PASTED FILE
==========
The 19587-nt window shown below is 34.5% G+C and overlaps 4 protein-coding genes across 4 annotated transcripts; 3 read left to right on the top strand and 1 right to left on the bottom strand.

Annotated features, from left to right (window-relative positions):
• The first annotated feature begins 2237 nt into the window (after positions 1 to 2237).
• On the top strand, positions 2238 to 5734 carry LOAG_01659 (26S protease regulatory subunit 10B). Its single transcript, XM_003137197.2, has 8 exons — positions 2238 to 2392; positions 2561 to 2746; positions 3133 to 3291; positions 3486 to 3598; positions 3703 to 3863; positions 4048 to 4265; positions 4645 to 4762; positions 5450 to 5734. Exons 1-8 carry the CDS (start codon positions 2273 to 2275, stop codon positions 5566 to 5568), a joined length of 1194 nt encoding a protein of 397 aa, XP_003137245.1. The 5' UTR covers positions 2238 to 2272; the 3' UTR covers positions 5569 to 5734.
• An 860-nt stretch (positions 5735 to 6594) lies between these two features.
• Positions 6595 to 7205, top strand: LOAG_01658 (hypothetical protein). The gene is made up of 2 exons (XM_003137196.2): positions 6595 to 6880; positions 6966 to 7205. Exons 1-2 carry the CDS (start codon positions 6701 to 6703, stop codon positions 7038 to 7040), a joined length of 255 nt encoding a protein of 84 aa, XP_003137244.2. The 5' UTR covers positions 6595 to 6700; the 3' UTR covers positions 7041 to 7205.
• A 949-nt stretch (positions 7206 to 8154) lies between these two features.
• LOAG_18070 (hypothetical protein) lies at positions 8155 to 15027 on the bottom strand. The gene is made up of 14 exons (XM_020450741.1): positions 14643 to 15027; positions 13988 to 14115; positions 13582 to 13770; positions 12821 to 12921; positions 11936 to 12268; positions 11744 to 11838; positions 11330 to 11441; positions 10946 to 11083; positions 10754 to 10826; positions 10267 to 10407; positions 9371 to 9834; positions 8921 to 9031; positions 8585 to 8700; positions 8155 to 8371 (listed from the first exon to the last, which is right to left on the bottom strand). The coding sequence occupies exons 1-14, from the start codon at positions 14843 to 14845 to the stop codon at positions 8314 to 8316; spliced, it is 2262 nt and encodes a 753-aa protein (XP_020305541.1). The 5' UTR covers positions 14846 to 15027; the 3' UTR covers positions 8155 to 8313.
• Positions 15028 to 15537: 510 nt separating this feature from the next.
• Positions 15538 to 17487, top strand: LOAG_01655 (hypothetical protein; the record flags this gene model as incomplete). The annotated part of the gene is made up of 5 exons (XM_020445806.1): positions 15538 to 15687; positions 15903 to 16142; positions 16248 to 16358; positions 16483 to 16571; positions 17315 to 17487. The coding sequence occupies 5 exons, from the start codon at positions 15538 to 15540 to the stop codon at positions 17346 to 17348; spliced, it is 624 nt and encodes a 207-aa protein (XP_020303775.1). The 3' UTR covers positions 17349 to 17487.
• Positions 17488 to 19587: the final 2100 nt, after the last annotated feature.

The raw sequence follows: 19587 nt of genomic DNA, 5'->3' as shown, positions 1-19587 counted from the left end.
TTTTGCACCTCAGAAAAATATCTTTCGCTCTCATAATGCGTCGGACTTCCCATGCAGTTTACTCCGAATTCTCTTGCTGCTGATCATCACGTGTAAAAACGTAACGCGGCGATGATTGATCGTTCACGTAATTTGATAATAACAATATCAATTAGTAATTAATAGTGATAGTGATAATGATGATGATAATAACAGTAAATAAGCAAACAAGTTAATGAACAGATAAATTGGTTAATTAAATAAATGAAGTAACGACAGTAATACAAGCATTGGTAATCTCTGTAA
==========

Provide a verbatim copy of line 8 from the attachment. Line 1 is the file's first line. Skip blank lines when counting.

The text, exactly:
• LOAG_18070 (hypothetical protein) lies at positions 8155 to 15027 on the bottom strand. The gene is made up of 14 exons (XM_020450741.1): positions 14643 to 15027; positions 13988 to 14115; positions 13582 to 13770; positions 12821 to 12921; positions 11936 to 12268; positions 11744 to 11838; positions 11330 to 11441; positions 10946 to 11083; positions 10754 to 10826; positions 10267 to 10407; positions 9371 to 9834; positions 8921 to 9031; positions 8585 to 8700; positions 8155 to 8371 (listed from the first exon to the last, which is right to left on the bottom strand). The coding sequence occupies exons 1-14, from the start codon at positions 14843 to 14845 to the stop codon at positions 8314 to 8316; spliced, it is 2262 nt and encodes a 753-aa protein (XP_020305541.1). The 5' UTR covers positions 14846 to 15027; the 3' UTR covers positions 8155 to 8313.